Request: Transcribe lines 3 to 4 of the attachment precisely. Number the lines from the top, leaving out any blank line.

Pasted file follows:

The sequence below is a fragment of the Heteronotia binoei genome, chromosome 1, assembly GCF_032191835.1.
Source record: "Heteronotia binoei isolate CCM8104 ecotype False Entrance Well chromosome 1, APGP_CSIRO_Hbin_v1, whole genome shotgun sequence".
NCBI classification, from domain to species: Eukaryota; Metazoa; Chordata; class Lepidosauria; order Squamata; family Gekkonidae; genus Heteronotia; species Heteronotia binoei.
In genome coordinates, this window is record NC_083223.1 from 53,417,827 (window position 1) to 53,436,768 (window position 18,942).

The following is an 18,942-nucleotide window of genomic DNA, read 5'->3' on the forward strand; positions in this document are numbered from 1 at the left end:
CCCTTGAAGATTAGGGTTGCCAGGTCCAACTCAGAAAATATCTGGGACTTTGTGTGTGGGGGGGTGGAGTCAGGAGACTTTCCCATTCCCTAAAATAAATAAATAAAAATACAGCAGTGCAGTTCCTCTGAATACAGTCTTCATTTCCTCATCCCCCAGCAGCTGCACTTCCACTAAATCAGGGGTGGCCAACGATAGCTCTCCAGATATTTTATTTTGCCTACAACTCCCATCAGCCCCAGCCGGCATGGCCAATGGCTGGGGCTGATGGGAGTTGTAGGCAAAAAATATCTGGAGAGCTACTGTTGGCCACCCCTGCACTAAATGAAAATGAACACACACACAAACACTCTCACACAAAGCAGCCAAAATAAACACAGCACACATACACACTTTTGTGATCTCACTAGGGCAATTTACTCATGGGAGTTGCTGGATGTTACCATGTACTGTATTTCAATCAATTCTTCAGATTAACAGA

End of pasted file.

NCBI classification, from domain to species: Eukaryota; Metazoa; Chordata; class Lepidosauria; order Squamata; family Gekkonidae; genus Heteronotia; species Heteronotia binoei.
In genome coordinates, this window is record NC_083223.1 from 53,417,827 (window position 1) to 53,436,768 (window position 18,942).